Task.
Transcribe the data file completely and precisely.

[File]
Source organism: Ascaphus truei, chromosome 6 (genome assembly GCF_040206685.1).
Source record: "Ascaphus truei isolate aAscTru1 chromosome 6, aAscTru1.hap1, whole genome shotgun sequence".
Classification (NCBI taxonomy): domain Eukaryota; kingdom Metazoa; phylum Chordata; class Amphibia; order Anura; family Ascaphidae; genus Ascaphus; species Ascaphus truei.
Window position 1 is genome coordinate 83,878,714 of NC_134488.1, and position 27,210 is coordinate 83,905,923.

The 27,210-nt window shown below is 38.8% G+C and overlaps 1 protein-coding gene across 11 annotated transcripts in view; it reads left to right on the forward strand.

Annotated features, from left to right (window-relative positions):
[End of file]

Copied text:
Source organism: Ascaphus truei, chromosome 6 (genome assembly GCF_040206685.1).
Source record: "Ascaphus truei isolate aAscTru1 chromosome 6, aAscTru1.hap1, whole genome shotgun sequence".
Classification (NCBI taxonomy): domain Eukaryota; kingdom Metazoa; phylum Chordata; class Amphibia; order Anura; family Ascaphidae; genus Ascaphus; species Ascaphus truei.
Window position 1 is genome coordinate 83,878,714 of NC_134488.1, and position 27,210 is coordinate 83,905,923.

The 27,210-nt window shown below is 38.8% G+C and overlaps 1 protein-coding gene across 11 annotated transcripts in view; it reads left to right on the forward strand.

Annotated features, from left to right (window-relative positions):